In recent years, gluten-free foods have gained popularity due to the increased number of people with wheat allergies, gluten sensitivity and Celiac Disease. Individuals that suffer from these conditions must avoid gluten, the protein found in wheat and other grains. This is because consuming gluten triggers an inflammatory response that breaks down the absorptive villi in the small intestine. As the villi begin to breakdown, they flatten. This causes food digestion and absorption to significantly decrease.
Many health issues result such as abdominal pain, diarrhea, migraines, joint paint and fatigue. However, it is possible for an individual to exhibit no symptoms, or simply become accustomed to the symptoms if they have experienced them throughout their life.
Adapting a gluten-free diet helps the intestine reduce inflammation and heal. Symptoms lessen and eventually may disappear. This change can happen in only a few weeks for children, but may take years for adults due to more extensive intestinal damage. Avoiding treatment may be dangerous because more serious health conditions can develop over time.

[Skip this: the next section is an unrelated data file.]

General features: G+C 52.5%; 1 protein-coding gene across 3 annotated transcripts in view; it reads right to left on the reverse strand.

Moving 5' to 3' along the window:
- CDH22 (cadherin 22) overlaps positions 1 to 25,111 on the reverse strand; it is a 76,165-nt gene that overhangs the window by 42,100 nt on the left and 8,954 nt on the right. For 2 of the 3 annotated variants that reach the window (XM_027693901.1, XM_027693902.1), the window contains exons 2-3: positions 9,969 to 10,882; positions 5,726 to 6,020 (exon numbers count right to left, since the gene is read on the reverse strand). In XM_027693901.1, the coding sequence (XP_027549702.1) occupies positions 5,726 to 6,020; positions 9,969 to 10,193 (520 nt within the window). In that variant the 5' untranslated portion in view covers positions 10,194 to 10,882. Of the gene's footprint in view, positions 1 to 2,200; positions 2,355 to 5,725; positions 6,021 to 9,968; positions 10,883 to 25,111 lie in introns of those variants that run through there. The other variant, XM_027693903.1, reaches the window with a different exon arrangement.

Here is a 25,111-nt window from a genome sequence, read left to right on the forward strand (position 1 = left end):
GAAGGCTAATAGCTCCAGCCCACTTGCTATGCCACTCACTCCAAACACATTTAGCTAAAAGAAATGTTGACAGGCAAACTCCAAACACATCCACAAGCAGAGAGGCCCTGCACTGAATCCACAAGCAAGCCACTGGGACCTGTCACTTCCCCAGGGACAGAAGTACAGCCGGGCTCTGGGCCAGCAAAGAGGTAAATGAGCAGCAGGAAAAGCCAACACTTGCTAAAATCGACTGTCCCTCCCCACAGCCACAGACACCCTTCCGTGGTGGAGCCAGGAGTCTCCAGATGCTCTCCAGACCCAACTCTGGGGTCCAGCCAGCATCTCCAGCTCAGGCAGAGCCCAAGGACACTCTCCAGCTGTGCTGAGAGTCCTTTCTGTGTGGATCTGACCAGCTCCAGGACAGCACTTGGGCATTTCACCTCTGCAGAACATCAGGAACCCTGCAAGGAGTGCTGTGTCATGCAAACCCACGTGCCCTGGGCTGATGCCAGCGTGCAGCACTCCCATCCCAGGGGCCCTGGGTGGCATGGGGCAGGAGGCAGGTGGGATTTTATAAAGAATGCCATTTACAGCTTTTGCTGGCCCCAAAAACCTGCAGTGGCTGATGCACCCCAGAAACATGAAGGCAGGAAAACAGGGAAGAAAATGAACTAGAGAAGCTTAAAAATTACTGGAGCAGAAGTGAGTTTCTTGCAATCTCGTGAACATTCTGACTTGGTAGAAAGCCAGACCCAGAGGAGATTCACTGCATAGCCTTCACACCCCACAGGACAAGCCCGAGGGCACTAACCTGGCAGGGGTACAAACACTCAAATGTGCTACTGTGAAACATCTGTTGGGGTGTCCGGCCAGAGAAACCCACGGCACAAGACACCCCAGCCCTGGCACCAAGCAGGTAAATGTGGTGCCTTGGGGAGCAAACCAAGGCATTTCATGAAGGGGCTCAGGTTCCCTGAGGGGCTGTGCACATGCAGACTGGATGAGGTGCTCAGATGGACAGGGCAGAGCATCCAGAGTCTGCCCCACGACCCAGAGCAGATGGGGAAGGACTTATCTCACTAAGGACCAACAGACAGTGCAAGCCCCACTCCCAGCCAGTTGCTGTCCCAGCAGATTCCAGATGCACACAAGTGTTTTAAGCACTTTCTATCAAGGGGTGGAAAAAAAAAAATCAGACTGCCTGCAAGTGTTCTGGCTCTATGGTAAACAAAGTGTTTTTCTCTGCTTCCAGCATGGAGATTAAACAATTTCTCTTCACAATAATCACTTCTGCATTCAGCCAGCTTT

It can be challenging for parents with children that have a gluten sensitivity, allergy or Celiac Disease to think of healthy gluten-free lunch and snack options. Just because something in the supermarket is labeled “gluten-free” does not mean it is healthy for your child. As we approach the beginning of a new school year, I would like to offer some ideas:
- Wrap sandwiches made with corn tortillas
- Brown rice pasta with red sauce and meat or vegetables
- Deli sandwich or peanut butter and jelly on gluten-free bread like Rudi’s
- Homemade soups packed in a heated container